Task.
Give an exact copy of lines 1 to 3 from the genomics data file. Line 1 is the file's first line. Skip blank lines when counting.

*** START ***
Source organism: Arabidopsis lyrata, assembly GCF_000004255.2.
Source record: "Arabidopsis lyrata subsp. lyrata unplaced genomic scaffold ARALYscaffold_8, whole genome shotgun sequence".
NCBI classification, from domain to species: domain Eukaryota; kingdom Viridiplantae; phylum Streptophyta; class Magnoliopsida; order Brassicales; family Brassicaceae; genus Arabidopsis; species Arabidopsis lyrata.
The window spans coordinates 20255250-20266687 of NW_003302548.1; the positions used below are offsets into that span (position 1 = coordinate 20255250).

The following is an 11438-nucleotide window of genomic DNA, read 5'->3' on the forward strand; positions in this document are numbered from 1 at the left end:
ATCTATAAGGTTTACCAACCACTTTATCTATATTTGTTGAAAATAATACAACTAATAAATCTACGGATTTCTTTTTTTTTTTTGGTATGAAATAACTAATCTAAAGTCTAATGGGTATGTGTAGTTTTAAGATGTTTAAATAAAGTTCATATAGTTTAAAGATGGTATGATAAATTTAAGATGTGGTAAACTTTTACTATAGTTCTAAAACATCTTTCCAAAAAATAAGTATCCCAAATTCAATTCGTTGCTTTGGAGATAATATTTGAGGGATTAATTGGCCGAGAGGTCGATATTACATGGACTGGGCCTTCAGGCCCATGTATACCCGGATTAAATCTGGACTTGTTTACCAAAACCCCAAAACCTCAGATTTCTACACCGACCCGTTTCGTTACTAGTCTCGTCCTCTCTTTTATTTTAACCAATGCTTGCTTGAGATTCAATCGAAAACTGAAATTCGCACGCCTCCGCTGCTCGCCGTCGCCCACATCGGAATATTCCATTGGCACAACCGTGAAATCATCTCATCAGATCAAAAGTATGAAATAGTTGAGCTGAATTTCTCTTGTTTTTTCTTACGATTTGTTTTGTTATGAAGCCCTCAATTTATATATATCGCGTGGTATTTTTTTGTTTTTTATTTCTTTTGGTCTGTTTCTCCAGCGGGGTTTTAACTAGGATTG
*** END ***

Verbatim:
Source organism: Arabidopsis lyrata, assembly GCF_000004255.2.
Source record: "Arabidopsis lyrata subsp. lyrata unplaced genomic scaffold ARALYscaffold_8, whole genome shotgun sequence".
NCBI classification, from domain to species: domain Eukaryota; kingdom Viridiplantae; phylum Streptophyta; class Magnoliopsida; order Brassicales; family Brassicaceae; genus Arabidopsis; species Arabidopsis lyrata.